Modern Protestantism

The link between the incarnation and the atonement within systematic theology is complex. Within traditional models of the atonement, such as Substitution, Satisfaction or Christus Victor, Christ must be human in order for the sacrifice of the cross to be efficacious, for human sins to be "removed" and/or "conquered". In his work The Trinity and the Kingdom of God, [19] Jürgen Moltmann differentiated between what he called a "fortuitous" and a "necessary" incarnation.[ citation needed ] The latter gives a soteriological emphasis to the incarnation: the Son of God became a man so that he could save us from our sins. The former, on the other hand, speaks of the incarnation as a fulfilment of the Love of God, of his desire to be present and living amidst humanity, to "walk in the garden" with us. Moltmann favours "fortuitous" incarnation primarily because he feels that to speak of an incarnation of "necessity" is to do an injustice to the life of Christ.

Hymns and prayers

Eastern Orthodox and Byzantine Catholic

The significance of the incarnation has been extensively discussed throughout Christian history, and is the subject of countless hymns and prayers. For instance, the Divine Liturgy of St. John Chrysostom (c. 400), as used by Eastern Orthodox Christians and Byzantine Catholics, includes this "Hymn to the Only Begotten Son":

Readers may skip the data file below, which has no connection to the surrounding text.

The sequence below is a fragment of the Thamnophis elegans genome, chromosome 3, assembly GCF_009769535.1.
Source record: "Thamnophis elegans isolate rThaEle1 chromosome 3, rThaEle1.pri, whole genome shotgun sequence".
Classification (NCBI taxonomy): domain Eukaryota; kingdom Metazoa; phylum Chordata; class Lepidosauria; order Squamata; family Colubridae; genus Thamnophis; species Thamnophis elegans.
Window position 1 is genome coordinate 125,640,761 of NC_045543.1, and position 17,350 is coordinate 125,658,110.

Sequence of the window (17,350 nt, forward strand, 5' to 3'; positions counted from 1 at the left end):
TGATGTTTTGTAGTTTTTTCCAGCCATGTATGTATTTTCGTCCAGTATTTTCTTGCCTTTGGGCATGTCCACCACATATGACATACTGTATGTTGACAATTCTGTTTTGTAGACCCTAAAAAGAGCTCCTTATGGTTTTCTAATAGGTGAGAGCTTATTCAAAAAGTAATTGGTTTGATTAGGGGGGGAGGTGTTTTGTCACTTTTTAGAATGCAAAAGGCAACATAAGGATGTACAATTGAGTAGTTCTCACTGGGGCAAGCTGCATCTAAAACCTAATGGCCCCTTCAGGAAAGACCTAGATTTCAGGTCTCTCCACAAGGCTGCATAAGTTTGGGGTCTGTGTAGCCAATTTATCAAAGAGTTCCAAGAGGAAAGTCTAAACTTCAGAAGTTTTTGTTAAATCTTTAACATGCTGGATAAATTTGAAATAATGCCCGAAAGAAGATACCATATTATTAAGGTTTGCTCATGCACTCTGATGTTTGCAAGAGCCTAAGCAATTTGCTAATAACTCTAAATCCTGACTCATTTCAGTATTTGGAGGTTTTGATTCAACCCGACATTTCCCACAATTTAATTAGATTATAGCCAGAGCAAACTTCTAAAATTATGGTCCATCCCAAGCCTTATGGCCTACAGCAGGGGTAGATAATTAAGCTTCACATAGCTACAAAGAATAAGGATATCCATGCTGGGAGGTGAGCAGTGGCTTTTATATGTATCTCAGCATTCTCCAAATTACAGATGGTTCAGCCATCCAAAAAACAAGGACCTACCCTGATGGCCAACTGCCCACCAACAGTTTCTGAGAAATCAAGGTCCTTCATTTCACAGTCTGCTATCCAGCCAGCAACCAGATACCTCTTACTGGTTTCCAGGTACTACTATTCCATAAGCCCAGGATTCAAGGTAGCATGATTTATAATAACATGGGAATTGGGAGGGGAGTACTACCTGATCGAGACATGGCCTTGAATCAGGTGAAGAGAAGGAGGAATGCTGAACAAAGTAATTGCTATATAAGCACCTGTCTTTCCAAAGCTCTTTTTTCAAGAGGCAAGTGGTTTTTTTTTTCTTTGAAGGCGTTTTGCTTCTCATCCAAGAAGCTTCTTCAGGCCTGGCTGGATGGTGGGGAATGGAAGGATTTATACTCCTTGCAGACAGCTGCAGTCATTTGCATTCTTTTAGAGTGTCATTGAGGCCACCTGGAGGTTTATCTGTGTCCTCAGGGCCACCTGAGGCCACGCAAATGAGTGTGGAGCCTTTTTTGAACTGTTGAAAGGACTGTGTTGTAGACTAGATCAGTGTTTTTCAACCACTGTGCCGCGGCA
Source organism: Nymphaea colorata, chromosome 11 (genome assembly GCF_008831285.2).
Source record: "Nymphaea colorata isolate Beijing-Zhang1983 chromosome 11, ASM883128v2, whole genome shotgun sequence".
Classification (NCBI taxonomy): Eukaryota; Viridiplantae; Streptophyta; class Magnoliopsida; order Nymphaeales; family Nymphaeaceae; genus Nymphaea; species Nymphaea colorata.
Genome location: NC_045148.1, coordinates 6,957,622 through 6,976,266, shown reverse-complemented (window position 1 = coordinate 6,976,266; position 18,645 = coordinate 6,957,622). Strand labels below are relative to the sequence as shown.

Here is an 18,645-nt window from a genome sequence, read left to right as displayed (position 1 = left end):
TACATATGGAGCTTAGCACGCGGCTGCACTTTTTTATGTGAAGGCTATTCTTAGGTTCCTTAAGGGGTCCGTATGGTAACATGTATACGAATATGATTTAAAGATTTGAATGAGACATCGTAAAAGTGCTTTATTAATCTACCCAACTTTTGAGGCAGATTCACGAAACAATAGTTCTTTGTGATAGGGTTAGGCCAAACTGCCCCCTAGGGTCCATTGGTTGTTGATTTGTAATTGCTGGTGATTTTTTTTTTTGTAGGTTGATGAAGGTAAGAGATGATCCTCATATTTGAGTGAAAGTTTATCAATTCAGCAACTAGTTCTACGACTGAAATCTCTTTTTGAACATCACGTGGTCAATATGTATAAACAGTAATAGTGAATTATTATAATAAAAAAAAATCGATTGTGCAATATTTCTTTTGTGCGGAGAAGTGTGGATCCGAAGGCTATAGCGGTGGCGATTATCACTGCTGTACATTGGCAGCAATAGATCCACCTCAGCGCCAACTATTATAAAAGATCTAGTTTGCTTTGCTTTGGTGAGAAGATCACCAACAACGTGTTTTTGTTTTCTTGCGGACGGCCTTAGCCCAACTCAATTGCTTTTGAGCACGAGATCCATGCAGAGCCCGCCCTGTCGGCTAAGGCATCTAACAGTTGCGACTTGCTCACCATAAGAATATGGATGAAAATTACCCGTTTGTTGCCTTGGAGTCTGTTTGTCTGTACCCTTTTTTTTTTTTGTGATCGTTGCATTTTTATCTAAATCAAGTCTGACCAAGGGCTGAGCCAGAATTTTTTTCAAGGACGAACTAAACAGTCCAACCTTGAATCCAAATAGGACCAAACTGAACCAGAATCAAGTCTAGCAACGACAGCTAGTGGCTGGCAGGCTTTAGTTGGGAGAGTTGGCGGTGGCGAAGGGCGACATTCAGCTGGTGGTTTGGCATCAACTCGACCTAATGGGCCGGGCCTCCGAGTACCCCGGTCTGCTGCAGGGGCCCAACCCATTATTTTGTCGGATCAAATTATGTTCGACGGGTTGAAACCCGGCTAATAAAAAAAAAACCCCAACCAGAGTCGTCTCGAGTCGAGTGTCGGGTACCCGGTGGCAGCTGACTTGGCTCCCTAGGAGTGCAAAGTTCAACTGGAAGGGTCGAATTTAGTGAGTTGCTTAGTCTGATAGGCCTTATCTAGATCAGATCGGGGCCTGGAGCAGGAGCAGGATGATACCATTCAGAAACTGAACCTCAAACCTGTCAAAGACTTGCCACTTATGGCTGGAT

O only begotten Son and Word of God,
Who, being immortal,
Deigned for our salvation
To become incarnate
Of the holy Theotokos and ever-virgin Mary,
And became man without change;
You were also crucified,
O Christ our God,
And by death have trampled Death,
Being one of the Holy Trinity,
Glorified with the Father and the Holy Spirit—
Save us! [20]

Additionally, the Divine Liturgy of Saint James includes this chant of "Let All Mortal Flesh Keep Silence" in its offertory:

Let all mortal flesh be silent,
and stand with fear and trembling,
and meditate nothing earthly within itself:—
For the King of kings and Lord of lords,
Christ our God, comes forward to be sacrificed,
and to be given for food to the faithful;